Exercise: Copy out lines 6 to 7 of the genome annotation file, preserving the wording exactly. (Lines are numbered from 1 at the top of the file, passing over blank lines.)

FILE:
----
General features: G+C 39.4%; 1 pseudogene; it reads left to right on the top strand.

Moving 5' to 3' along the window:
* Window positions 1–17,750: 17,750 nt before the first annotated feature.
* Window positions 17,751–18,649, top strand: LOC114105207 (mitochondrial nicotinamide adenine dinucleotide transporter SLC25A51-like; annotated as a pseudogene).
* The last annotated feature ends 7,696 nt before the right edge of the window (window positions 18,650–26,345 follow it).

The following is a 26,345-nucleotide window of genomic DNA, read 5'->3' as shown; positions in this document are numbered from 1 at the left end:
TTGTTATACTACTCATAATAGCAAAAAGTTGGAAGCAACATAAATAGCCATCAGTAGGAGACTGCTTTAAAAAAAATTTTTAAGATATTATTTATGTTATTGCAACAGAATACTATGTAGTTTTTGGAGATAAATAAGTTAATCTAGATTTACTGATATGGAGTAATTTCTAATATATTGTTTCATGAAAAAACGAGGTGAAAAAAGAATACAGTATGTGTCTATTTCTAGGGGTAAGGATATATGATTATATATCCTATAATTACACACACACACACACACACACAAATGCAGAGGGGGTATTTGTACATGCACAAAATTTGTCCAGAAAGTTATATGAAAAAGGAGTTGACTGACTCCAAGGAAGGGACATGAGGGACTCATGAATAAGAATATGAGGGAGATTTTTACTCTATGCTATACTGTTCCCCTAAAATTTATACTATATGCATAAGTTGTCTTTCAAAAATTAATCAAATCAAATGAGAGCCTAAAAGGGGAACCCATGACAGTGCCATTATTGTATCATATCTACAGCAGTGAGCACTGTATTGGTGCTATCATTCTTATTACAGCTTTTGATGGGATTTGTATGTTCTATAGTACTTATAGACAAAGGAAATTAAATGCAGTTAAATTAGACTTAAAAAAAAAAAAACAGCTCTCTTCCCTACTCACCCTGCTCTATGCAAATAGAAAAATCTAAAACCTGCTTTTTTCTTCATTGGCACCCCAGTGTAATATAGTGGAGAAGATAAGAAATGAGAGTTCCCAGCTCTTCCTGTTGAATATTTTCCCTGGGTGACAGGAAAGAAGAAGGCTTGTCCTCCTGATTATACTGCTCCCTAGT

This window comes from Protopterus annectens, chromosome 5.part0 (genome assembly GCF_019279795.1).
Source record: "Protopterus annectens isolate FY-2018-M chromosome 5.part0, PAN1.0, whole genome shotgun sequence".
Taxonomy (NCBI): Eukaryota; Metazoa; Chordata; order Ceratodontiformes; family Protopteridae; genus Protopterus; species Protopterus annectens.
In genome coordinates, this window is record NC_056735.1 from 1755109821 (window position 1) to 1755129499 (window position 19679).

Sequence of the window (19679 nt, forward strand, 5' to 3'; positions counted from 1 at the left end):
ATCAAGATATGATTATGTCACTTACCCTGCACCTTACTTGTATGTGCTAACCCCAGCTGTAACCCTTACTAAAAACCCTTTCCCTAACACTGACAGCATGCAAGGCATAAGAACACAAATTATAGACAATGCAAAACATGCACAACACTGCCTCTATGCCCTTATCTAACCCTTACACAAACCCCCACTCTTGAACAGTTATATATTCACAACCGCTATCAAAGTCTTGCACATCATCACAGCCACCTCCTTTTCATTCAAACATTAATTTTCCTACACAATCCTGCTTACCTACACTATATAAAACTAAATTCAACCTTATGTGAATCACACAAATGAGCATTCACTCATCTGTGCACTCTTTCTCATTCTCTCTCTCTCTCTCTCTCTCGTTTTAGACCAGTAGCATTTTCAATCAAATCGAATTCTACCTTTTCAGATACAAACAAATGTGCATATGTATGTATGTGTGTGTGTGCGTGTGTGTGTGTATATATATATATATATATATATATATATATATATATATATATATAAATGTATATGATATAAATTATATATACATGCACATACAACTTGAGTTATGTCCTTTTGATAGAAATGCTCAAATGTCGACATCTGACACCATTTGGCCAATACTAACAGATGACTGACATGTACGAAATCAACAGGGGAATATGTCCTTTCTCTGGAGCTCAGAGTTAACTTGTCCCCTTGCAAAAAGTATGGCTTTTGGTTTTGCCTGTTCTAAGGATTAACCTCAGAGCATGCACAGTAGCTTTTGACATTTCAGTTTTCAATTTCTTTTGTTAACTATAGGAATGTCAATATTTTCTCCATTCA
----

The following is a 26,345-nucleotide window of genomic DNA, read 5'->3' as shown; positions in this document are numbered from 1 at the left end:
TTGTTATACTACTCATAATAGCAAAAAGTTGGAAGCAACATAAATAGCCATCAGTAGGAGACTGCTTTAAAAAAAATTTTTAAGATATTATTTATGTTATTGCAACAGAATACTATGTAGTTTTTGGAGATAAATAAGTTAATCTAGATTTACTGATATGGAGTAATTTCTAATATATTGTTTCATGAAAAAACGAGGTGAAAAAAGAATACAGTATGTGTCTATTTCTAGGGGTAAGGATATATGATTATATATCCTATAATTACACACACACACACACACACACAAATGCAGAGGGGGTATTTGTACATGCACAAAATTTGTCCAGAAAGTTATATGAAAAAGGAGTTGACTGACTCCAAGGAAGGGACATGAGGGACTCATGAATAAGAATATGAGGGAGATTTTTACTCTATGCTATACTGTTCCCCTAAAATTTATACTATATGCATAAGTTGTCTTTCAAAAATTAATCAAATCAAATGAGAGCCTAAAAGGGGAACCCATGACAGTGCCATTATTGTATCATATCTACAGCAGTGAGCACTGTATTGGTGCTATCATTCTTATTACAGCTTTTGATGGGATTTGTATGTTCTATAGTACTTATAGACAAAGGAAATTAAATGCAGTTAAATTAGACTTAAAAAAAAAAAAACAGCTCTCTTCCCTACTCACCCTGCTCTATGCAAATAGAAAAATCTAAAACCTGCTTTTTTCTTCATTGGCACCCCAGTGTAATATAGTGGAGAAGATAAGAAATGAGAGTTCCCAGCTCTTCCTGTTGAATATTTTCCCTGGGTGACAGGAAAGAAGAAGGCTTGTCCTCCTGATTATACTGCTCCCTAGT